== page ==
We develop a new method to constrain the physical conditions in the cool (∼104 K) circumgalactic medium (CGM) from measurements of ionic column densities by assuming that the cool CGM spans a large range of gas densities and that small high-density clouds are hierarchically embedded in large low-density clouds. The new method combines the information available from different sightlines during the photoionization modeling, thus yielding tighter constraints on CGM properties compared to traditional methods that model each sightline individually. Applying this new technique to the COS Halos survey of low-redshift ∼L∗ galaxies, we find that we can reproduce all observed ion columns in all 44 galaxies in the sample, from the low ions to , with a single universal density structure for the cool CGM. The gas densities span the range ( is the cosmic mean), while the physical size of individual clouds scales as ∼ρ -1, from ≈35 kpc for the low-density clouds to ≈6 pc for the highest-density low-ion clouds. The deduced cloud sizes are too small for this density structure to be driven by self-gravity; thus, its physical origin is unclear. The implied cool CGM mass within the virial radius is (1.3 ±0.4) ×1010 (∼1% of the halo mass), distributed rather uniformly over the 4 decades in density. The mean cool gas density profile scales as , where R is the distance from the galaxy center. We construct a 3D model of the cool CGM based on our results, which we argue provides a benchmark for the CGM structure in hydrodynamic simulations. Our results can be tested by measuring the coherence scales of different ions.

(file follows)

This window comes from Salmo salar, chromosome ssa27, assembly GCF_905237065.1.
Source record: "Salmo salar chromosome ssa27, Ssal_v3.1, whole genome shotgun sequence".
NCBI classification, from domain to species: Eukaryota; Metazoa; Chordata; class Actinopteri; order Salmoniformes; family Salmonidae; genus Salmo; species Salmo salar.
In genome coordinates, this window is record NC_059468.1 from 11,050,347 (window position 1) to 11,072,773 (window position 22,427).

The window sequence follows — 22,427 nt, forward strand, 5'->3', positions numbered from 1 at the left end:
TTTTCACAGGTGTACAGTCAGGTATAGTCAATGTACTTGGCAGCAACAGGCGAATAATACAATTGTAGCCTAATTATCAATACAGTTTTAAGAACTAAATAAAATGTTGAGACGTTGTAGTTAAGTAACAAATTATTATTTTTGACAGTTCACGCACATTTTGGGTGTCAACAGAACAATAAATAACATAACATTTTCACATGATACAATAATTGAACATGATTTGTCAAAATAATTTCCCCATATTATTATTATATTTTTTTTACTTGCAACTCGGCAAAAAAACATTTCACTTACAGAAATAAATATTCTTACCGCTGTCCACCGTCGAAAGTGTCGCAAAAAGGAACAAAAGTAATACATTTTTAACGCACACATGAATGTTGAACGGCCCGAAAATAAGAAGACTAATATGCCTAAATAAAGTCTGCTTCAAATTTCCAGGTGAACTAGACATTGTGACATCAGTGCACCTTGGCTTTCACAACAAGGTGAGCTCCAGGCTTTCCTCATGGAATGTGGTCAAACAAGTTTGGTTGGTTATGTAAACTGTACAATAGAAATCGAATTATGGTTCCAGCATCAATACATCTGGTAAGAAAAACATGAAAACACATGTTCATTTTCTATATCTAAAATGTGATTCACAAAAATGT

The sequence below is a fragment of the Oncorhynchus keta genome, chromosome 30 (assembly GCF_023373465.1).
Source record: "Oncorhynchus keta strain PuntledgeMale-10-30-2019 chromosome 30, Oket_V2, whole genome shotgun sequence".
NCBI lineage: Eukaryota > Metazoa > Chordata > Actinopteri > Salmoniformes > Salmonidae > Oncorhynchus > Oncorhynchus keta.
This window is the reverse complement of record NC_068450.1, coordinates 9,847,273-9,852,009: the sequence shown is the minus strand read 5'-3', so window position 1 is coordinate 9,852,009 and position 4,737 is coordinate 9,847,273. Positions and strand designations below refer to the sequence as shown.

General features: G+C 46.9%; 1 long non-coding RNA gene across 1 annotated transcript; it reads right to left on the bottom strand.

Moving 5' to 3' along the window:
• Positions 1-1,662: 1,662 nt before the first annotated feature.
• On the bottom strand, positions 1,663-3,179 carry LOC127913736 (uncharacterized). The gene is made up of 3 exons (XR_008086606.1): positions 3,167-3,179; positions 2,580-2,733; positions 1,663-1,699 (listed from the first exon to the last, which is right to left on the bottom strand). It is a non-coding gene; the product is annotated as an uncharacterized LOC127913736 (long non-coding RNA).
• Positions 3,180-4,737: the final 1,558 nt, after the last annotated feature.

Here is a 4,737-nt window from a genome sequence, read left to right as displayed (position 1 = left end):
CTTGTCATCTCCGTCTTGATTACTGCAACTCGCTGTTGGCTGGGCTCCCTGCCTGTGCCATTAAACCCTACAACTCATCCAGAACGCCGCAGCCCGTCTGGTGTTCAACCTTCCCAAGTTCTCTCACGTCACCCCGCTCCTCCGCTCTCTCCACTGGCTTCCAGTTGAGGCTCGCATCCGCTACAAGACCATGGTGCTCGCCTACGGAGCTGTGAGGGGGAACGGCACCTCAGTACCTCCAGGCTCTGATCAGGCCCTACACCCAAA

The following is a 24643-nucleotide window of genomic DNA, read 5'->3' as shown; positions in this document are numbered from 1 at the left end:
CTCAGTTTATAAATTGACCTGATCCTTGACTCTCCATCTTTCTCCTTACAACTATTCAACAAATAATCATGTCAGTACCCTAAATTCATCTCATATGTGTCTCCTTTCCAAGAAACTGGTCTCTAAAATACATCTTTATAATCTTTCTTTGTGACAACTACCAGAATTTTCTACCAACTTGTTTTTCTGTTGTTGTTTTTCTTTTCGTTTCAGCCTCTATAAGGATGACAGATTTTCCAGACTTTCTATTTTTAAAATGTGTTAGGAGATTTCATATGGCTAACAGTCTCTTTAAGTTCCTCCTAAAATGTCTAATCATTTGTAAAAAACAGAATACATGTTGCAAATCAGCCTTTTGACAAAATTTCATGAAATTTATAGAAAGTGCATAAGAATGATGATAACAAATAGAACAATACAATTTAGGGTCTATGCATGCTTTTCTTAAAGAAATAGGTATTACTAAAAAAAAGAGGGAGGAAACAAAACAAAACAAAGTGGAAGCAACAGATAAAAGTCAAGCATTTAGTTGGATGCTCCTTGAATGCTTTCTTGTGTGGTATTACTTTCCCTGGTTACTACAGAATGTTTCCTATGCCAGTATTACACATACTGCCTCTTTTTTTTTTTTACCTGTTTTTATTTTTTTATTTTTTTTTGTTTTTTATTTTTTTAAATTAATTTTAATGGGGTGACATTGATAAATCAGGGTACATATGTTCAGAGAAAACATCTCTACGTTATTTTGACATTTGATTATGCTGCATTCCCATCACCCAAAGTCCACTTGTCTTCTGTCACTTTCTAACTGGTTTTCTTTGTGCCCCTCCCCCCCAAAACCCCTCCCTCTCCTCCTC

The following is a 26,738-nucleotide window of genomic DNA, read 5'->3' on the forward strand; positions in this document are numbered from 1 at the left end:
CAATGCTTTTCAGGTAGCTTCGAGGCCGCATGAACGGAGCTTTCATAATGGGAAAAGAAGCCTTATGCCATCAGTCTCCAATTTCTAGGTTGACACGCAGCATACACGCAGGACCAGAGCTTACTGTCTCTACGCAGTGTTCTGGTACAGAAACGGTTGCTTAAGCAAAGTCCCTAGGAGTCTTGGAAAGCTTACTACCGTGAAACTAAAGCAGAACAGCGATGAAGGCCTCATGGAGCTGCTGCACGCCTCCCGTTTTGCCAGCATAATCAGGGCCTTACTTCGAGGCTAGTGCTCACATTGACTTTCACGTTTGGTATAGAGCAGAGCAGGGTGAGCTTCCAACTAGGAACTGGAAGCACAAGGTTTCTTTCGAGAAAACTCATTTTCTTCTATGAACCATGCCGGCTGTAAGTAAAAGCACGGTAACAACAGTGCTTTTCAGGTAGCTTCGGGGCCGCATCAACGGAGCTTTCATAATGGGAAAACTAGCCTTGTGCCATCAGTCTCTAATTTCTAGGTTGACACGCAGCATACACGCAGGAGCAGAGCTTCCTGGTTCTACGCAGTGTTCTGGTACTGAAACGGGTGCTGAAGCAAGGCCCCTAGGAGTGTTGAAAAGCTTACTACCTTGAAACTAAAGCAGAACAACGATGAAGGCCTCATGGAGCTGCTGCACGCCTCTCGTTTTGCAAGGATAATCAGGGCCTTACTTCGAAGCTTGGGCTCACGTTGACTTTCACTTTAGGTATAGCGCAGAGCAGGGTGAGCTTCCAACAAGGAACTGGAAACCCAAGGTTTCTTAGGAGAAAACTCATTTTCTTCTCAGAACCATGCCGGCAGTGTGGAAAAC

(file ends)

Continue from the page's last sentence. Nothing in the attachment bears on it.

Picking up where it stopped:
- intergalactic medium